In operation, information is input into the pen-based computer system 10 by "writing" on the screen of display assembly 20 with the stylus 38. Information concerning the location of the stylus 38 on the screen of the display assembly 20 is input into the CPU 12 via data bus 38 and I/O circuitry 18. Typically, this information comprises the Cartesian (i.e. x & y) coordinates of a pixel of the screen of display assembly 20 over which the tip of the stylus is positioned. Commercially available combination display assemblies such as the aforementioned assemblies available from Scriptel Corporation, Sharp, and others include appropriate circuitry to provide the stylus location information as digitally encoded data to the I/O circuitry of the present invention. The CPU 12 then processes the data under control of an operating system and possibly an application program stored in ROM 14, RAM 16, or mass storage 22. The CPU 12 next produces data which is transferred to the display assembly 20 via I/O circuitry 18 and data bus 38 to produce appropriate images on the screen portion of the display assembly 20. If these images are simply a line of pixels corresponding to a stroke of a stylus, they are referred to as electronic "ink." CPU 12 communicates with audio system 30 via I/O circuitry 18 to receive input and to generate sound.
Referring to FIG. 2, pen-based computer system 10 of FIG. 1 is shown housed within a generally rectangular enclosure 50. The CPU 12, ROM 14, RAM 16, I/O circuitry 18, and clock 26 are preferably fully enclosed within the enclosure 50. Display assembly 20 (FIG. 1) is mostly enclosed within housing 50, but viewing screen 52 of the display assembly is exposed to the user. As used herein, the term "screen" will refer to the portion of the display assembly 20 which can display an image that can be viewed by a user. Housing 50 includes a recessed face 51 which securely supports display assembly 20 to accept handwriting applied against viewing screen 52 by stylus 38. Also accessible to the user is the pseudo keypad 24' that was described with reference to FIG. 1.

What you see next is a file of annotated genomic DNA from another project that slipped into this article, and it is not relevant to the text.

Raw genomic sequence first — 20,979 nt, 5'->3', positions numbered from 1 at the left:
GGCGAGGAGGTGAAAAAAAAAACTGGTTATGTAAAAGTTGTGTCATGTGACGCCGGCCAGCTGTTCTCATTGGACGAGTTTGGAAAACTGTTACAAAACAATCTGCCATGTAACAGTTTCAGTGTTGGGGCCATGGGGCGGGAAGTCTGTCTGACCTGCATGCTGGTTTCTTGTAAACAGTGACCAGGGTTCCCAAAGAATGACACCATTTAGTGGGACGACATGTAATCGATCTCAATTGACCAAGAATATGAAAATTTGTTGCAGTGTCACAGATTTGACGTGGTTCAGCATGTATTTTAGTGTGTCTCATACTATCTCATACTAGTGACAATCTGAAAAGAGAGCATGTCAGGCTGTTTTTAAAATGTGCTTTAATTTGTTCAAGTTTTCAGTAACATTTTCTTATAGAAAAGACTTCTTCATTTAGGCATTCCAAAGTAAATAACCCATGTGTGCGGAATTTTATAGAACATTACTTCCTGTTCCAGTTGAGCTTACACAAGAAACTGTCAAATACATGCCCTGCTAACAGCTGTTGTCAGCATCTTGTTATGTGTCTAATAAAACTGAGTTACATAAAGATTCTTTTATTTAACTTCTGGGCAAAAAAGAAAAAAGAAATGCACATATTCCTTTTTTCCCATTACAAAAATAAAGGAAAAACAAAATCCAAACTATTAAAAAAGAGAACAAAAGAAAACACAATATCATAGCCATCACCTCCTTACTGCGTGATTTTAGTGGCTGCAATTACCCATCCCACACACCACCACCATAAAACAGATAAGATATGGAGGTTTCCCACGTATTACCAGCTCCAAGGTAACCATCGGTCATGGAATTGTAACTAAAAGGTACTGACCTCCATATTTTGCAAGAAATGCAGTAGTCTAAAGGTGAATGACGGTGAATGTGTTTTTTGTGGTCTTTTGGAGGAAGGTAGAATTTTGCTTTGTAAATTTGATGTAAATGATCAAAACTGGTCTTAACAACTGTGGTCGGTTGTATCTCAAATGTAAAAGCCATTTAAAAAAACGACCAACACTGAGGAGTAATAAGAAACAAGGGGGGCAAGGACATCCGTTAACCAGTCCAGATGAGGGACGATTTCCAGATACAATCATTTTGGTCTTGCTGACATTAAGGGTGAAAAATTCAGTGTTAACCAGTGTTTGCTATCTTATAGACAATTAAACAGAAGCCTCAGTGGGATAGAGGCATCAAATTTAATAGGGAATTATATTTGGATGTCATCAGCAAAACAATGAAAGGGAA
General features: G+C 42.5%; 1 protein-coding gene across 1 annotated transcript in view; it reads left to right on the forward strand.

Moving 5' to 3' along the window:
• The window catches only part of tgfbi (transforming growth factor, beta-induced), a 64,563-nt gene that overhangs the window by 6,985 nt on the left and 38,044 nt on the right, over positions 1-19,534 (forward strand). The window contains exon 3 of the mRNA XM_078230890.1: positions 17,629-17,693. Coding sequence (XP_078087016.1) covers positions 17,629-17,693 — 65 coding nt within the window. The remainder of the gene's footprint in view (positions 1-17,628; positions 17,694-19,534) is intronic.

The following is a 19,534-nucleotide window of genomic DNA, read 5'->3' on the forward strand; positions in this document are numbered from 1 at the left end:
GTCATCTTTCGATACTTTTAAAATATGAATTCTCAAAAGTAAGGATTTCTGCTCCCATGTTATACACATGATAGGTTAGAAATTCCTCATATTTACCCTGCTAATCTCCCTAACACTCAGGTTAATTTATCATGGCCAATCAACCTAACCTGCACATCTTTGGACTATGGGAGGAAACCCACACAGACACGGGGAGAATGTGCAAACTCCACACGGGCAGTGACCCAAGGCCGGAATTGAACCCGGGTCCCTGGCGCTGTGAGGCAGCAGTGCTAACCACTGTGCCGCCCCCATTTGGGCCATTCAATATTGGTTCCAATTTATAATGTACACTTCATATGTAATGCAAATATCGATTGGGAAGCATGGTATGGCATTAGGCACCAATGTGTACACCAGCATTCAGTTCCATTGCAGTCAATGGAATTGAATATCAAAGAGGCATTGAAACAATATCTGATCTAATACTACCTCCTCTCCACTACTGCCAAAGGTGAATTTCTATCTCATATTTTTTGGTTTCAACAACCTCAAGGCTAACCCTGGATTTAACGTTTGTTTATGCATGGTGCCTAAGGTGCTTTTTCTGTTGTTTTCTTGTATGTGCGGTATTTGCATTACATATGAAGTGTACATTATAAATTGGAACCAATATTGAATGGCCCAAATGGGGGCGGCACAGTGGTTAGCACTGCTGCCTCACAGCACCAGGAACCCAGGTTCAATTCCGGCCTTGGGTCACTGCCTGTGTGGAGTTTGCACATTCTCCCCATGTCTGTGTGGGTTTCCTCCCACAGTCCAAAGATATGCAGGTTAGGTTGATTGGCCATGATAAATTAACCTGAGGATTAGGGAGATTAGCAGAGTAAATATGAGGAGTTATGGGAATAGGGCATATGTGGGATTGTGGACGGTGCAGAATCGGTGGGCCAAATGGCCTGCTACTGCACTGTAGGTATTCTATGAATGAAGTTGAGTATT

Upon power-up, pen-based computer system 10 displays on screen 52 an initial "note" area 54a including a header bar 56a and a number of guidelines 58. Alternatively, other displayed images may be selected by the user by applying stylus 38 to an appropriate prompt such as a toggle or button displayed on screen 52 or in keypad 24. The header bar 56a preferably includes the date of creation of the note area 54a and a number of icons and "soft" buttons, not particularly germane to the discussion of the present invention. For this reason, the header bar 56a will not be discussed in detail herein. The optional guidelines 58 aid a user in entering text, graphics, and data into the pen-based computer system 10.
Additional note areas, such as a note area 54b, can be formed by the user by drawing a substantially horizontal line across the screen 52 with the stylus 38. The substantially horizontal line is recognized by the system 10 and is converted into a second header bar 56b. Additional text, graphical, and other data can then be entered into this second note area 54b. For example, the text object T is a phrase that has been entered into second note area 54b. In the described embodiment, text object T was originally entered as several strokes of handwritten "ink" which were recognized by the CPU and converted into printed words of the object T.